However, if you do want to go through this, it really shouldn't be that bad. You could probably write a Python or Perl script to do the conversion for you.

Perforce tracks history via numbered changesets. Yes, each file has its own version number, but you really aren't too interested in that, you are more interested in the change sets.

If your P4 last changeset is 1,000, you could loop though changesets 1 to 1,000. Perforce sometimes skips a changeset, but that's pretty easy to detect. Each changeset has a date, the name of the person who made that commit, and their comment. With this information, you push your changes to the Git repository, and change the date, author, and comment of that commit.

By the way, since you're moving to Git, I hope you'll break up your repository into separate repos. And, if you committed built objects, remove them from the Perforce repository before you move them into Git. You should never store a built object in the repository -- especially if they're binary. They take up a lot of room, and become obsolete very quickly.

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Well, it's not predetermined that we move the repo to anything at the moment - we're at the exploratory stage. If we move to a different VCS then transferring all the history is a must - I have done it in the past for client where we couldn't but in this case it's either all history or no move. There might be the option of using git-p4 as a front end, or using p4sandbox if we don't. –  Timo Geusch Feb 29 '12 at 21:52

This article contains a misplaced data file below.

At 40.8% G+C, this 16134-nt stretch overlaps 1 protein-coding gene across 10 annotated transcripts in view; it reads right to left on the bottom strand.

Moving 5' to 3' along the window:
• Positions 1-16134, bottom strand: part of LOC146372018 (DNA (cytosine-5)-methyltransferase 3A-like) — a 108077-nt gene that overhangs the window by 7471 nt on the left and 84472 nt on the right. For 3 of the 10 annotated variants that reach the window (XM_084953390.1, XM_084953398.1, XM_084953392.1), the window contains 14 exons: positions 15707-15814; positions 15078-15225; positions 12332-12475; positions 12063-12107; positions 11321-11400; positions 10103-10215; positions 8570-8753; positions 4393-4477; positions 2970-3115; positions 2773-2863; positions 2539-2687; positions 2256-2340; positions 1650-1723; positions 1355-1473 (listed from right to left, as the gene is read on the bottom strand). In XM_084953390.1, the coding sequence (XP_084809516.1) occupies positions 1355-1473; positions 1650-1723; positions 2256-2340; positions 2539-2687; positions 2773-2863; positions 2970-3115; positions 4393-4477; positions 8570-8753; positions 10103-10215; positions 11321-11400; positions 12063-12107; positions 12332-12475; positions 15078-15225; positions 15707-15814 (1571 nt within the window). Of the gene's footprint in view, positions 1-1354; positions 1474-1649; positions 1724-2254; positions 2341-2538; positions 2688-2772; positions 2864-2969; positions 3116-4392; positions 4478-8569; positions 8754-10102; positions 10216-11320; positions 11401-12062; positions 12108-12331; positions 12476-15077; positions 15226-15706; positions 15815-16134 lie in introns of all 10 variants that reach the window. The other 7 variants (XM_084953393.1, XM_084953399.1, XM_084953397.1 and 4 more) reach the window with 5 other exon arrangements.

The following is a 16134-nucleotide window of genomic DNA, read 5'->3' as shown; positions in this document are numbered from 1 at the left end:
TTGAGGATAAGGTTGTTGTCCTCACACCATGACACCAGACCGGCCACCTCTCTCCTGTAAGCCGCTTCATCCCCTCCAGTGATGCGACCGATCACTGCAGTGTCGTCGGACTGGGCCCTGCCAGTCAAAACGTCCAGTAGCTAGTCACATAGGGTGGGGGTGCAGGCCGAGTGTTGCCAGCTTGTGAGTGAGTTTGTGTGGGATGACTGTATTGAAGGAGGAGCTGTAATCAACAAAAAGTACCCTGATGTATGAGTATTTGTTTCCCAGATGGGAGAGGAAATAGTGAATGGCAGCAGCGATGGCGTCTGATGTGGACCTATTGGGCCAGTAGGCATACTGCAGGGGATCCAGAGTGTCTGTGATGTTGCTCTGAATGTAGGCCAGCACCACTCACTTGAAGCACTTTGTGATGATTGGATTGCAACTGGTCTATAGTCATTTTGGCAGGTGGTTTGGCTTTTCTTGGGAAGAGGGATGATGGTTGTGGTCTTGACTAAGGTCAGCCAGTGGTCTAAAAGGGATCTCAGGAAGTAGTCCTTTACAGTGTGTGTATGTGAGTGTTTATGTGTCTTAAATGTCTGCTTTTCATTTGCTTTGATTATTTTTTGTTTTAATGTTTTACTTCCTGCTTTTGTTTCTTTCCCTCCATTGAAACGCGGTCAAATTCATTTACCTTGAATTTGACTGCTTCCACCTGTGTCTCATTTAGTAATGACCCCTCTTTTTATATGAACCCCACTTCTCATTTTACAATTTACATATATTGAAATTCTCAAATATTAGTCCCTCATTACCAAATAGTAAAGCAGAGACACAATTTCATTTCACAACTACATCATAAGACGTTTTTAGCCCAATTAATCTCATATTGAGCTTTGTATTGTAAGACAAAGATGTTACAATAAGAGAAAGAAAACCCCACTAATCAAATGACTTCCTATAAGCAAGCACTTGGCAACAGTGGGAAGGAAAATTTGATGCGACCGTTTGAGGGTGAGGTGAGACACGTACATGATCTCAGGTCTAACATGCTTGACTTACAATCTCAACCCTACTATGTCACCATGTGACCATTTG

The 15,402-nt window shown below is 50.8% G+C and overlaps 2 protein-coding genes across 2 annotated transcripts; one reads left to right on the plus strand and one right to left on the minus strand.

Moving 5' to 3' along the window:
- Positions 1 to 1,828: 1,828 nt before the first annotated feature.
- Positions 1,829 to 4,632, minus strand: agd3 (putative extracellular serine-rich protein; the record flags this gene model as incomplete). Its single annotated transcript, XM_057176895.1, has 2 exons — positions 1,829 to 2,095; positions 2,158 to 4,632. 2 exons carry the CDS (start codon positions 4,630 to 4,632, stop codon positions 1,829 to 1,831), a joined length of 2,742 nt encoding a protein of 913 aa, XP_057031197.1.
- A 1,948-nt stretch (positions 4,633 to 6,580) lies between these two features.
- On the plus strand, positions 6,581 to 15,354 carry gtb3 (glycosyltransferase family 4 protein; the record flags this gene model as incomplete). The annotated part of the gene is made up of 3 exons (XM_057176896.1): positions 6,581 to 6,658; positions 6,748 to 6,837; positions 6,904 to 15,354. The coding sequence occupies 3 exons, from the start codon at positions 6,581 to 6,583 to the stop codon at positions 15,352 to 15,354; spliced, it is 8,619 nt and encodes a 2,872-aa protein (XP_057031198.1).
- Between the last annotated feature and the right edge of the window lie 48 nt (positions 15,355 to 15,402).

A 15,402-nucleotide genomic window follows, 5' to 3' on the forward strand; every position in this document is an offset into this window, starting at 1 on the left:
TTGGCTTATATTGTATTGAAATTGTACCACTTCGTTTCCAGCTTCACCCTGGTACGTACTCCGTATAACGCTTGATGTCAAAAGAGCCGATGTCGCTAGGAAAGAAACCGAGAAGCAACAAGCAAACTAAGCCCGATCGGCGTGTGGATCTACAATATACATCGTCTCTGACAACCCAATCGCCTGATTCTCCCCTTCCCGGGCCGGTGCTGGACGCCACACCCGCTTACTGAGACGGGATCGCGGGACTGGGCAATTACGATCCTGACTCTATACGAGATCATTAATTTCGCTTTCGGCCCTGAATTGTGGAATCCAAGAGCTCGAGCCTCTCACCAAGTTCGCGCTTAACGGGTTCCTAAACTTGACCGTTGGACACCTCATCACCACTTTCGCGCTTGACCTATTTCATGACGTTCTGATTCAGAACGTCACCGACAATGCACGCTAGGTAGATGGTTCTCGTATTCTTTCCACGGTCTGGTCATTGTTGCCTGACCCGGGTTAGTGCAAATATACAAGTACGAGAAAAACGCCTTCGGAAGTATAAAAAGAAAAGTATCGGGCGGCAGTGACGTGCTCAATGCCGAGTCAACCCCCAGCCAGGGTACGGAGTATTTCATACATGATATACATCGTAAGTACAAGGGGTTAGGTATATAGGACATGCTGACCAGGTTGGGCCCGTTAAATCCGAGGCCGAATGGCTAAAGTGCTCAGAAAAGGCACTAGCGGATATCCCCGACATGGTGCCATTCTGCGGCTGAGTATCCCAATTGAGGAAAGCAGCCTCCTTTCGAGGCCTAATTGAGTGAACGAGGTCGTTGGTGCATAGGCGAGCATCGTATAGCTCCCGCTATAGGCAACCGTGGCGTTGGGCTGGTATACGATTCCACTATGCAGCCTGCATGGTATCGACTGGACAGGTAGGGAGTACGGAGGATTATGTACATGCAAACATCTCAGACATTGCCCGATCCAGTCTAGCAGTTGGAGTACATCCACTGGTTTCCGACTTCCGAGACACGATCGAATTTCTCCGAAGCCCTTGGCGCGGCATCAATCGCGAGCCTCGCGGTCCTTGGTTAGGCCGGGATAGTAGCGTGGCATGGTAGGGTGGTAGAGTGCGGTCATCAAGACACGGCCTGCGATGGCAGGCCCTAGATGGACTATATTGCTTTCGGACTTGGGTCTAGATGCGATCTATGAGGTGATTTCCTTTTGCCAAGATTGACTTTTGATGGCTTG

@TimoGeusch - You could do a loop checking out each P4 change set in order, copying those files over to a new repository working directory of the other VCS, and then committing them. At least with P4 change sets, you know the repository history from each point in time. The problem is what happens when a file is removed or renamed. I don't quite remember how this shows up in P4 history. P4 does not track directory changes. That's why you have the Integration records, but I'm not sure how'd you detect that. –  David W. Mar 5 '12 at 4:53

We (I work at perforce) built a product do provide a git interface to the Perforce depot.

http://www.perforce.com/product/components/git-fusion

I used this internally for over a year, it's great, since you can try out the new DVCS approach (how many repos you want) with a "live" Perforce backend. I was the only team member using git while everyone else used p4 or p4v. Ergo, people could work using git and gradually decide upon your migration configuration.

There is support for mapping branches between the two systems: http://www.perforce.com/perforce/doc.current/manuals/git-fusion/index.html#chapter_dyn_ngj_3l.html#section_kkz_gqv_rl

I'm not sure if this solves all of the systems above, since I'm sure you can only go from git to X.

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I'd say that throwing away history is a blocking issue on this. If you're maintaining software history is invaluable and besides, the whole point of version control is to actually keep history. What's the point in even using a scm if you don't care about history? That's one of, if not THE point of scm. That being said, we did exactly that, threw away history, made a copy of the code from perforce and git inited. Trivial trivial but you lose history